Prophylaxis against malariaBMJ 1999; 318 doi: https://doi.org/10.1136/bmj.318.7191.1139 (Published 24 April 1999) Cite this as: BMJ 1999;318:1139
Preventing mosquito bites is also effective
- David N Durrheim, firstname.lastname@example.org, Consultant in communicable disease control.,
- Peter A Leggat, Associate professor.
- Mpumalanga Department of Health, Private Bag X11285, Nelspruit 1200, South Africa
- School of Public Health and Tropical Medicine, James Cook University, Townsville, Queensland 4811, Austr
- PO Box 2631, Knysna 6570, South Africa
- Headquarters Defence Secondary Care Agency, Ministry of Defence, London WC2H 8LD
- Institute of Occupational Health, University of Birmingham, Birmingham B15 2TT
EDITOR—Berger's list of measures for protecting travellers against malaria is extremely useful.1 The particular emphasis on compliance with drug regimens should not, however, detract from the importance of strict adherence to effective measures for preventing contact with mosquitoes and bites. No drug is totally effective, and in areas of low transmission the risk of adverse events attributed to chemoprophylaxis may well exceed the benefit of avoided infections.2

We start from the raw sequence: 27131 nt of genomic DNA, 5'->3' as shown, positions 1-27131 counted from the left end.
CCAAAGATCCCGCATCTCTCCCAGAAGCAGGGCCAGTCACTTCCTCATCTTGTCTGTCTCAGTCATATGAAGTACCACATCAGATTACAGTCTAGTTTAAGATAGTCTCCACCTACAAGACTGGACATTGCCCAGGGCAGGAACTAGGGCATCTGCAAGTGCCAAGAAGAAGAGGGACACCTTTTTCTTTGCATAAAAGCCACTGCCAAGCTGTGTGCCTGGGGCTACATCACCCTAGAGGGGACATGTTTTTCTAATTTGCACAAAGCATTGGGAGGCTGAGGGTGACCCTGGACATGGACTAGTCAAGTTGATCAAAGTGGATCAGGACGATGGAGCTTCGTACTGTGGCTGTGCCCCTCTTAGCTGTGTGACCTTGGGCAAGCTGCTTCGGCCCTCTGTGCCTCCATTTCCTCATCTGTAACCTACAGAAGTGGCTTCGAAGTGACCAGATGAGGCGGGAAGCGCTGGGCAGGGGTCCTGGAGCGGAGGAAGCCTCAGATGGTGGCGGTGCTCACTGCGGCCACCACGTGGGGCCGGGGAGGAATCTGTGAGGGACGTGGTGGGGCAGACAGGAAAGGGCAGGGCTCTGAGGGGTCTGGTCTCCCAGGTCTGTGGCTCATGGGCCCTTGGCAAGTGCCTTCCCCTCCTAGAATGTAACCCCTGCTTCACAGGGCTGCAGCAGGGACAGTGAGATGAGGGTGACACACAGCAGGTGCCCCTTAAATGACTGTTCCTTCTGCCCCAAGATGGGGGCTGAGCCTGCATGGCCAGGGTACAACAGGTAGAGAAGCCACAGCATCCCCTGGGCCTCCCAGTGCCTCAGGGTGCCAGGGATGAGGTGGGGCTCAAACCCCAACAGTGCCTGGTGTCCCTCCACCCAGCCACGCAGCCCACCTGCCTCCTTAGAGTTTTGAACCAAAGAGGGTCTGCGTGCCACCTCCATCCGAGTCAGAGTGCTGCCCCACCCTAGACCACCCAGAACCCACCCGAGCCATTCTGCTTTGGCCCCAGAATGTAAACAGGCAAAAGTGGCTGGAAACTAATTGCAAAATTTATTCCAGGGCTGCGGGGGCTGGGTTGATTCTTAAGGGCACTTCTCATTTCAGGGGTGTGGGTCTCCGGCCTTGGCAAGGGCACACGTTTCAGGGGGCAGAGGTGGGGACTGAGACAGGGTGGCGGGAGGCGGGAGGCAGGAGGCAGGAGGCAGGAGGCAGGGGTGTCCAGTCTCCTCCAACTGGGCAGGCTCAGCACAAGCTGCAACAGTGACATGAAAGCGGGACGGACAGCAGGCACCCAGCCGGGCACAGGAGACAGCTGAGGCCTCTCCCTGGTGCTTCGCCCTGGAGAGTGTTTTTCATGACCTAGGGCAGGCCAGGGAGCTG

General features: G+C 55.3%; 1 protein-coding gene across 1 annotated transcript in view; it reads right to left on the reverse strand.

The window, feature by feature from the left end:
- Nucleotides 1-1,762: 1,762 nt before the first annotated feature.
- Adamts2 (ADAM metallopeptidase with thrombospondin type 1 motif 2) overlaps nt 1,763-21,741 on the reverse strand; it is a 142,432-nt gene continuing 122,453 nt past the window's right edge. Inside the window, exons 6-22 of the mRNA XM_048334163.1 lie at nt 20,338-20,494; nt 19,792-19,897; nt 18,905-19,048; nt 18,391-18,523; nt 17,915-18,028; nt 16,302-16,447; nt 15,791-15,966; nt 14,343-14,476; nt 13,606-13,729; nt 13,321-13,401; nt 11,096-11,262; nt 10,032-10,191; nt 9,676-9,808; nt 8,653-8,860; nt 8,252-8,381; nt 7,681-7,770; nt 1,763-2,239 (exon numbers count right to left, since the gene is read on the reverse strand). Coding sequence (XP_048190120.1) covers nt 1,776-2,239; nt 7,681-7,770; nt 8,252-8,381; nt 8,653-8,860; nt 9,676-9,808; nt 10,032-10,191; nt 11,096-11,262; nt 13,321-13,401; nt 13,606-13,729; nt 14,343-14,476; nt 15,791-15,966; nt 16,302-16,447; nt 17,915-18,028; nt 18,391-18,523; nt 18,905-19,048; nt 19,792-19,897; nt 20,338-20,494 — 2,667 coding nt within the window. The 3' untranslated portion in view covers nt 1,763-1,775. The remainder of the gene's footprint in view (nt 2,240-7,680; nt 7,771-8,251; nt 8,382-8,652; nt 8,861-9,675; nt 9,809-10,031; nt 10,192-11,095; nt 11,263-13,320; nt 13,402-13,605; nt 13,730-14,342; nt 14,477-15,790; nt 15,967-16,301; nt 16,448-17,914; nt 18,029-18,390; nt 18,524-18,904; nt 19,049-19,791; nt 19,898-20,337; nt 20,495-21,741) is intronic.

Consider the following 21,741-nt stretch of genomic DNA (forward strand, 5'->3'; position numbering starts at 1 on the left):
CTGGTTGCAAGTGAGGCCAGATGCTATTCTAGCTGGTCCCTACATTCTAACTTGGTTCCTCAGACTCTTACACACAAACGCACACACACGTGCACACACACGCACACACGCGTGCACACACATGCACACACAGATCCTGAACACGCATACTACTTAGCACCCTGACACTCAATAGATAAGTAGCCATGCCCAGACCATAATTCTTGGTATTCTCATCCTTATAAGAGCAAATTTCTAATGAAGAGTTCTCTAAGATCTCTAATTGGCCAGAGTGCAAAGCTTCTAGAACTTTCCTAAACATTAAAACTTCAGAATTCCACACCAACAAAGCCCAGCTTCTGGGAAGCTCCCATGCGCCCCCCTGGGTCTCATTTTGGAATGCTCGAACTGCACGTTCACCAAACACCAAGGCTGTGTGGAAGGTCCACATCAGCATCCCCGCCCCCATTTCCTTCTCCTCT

Although the World Health Organisation advocates protection against mosquito bites as the first line of defence against malaria, the basis for this recommendation has until recently been questionable.3 Evidence for a protective effect of insect repellants applied to the skin, air conditioners, fans, coils, vaporising mats, and long sleeved clothing has been largely speculative; use of these measures has been shown to result in decreased feeding by mosquito vectors, but direct evidence of a protective effect against malaria infection has not been gathered. Use of personal protection measures may have been compromised by widely publicised reports of encephalopathic reactions in children associated with the most widely used insect repellant, diethyltoluamide (DEET), and the nonchalance of many travellers.
This is exemplified by the results of a postal survey of visitors to the Kruger National Park, South Africa, during the seasonal high risk …